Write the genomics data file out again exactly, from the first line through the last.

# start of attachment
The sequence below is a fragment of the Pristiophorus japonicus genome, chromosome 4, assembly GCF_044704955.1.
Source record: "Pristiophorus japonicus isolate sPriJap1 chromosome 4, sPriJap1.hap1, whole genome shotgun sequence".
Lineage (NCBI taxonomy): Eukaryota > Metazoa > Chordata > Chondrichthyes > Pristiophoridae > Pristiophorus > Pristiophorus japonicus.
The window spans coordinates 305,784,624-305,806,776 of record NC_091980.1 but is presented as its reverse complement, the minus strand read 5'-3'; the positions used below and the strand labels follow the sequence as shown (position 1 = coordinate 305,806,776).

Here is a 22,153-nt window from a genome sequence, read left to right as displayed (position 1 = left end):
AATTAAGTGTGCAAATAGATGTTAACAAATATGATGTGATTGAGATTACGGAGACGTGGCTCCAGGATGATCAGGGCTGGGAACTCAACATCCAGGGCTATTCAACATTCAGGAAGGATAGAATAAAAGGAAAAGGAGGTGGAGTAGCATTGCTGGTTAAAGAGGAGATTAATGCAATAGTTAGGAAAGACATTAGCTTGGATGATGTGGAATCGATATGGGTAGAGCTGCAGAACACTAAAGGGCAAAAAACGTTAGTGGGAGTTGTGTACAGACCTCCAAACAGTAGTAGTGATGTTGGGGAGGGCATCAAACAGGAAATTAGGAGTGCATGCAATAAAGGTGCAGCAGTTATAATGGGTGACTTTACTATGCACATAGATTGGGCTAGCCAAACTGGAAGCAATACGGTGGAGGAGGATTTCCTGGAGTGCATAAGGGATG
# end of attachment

The sequence below is a fragment of the Pristiophorus japonicus genome, chromosome 4, assembly GCF_044704955.1.
Source record: "Pristiophorus japonicus isolate sPriJap1 chromosome 4, sPriJap1.hap1, whole genome shotgun sequence".
Lineage (NCBI taxonomy): Eukaryota > Metazoa > Chordata > Chondrichthyes > Pristiophoridae > Pristiophorus > Pristiophorus japonicus.
The window spans coordinates 305,784,624-305,806,776 of record NC_091980.1 but is presented as its reverse complement, the minus strand read 5'-3'; the positions used below and the strand labels follow the sequence as shown (position 1 = coordinate 305,806,776).

Here is a 22,153-nt window from a genome sequence, read left to right as displayed (position 1 = left end):
AATTAAGTGTGCAAATAGATGTTAACAAATATGATGTGATTGAGATTACGGAGACGTGGCTCCAGGATGATCAGGGCTGGGAACTCAACATCCAGGGCTATTCAACATTCAGGAAGGATAGAATAAAAGGAAAAGGAGGTGGAGTAGCATTGCTGGTTAAAGAGGAGATTAATGCAATAGTTAGGAAAGACATTAGCTTGGATGATGTGGAATCGATATGGGTAGAGCTGCAGAACACTAAAGGGCAAAAAACGTTAGTGGGAGTTGTGTACAGACCTCCAAACAGTAGTAGTGATGTTGGGGAGGGCATCAAACAGGAAATTAGGAGTGCATGCAATAAAGGTGCAGCAGTTATAATGGGTGACTTTACTATGCACATAGATTGGGCTAGCCAAACTGGAAGCAATACGGTGGAGGAGGATTTCCTGGAGTGCATAAGGGATG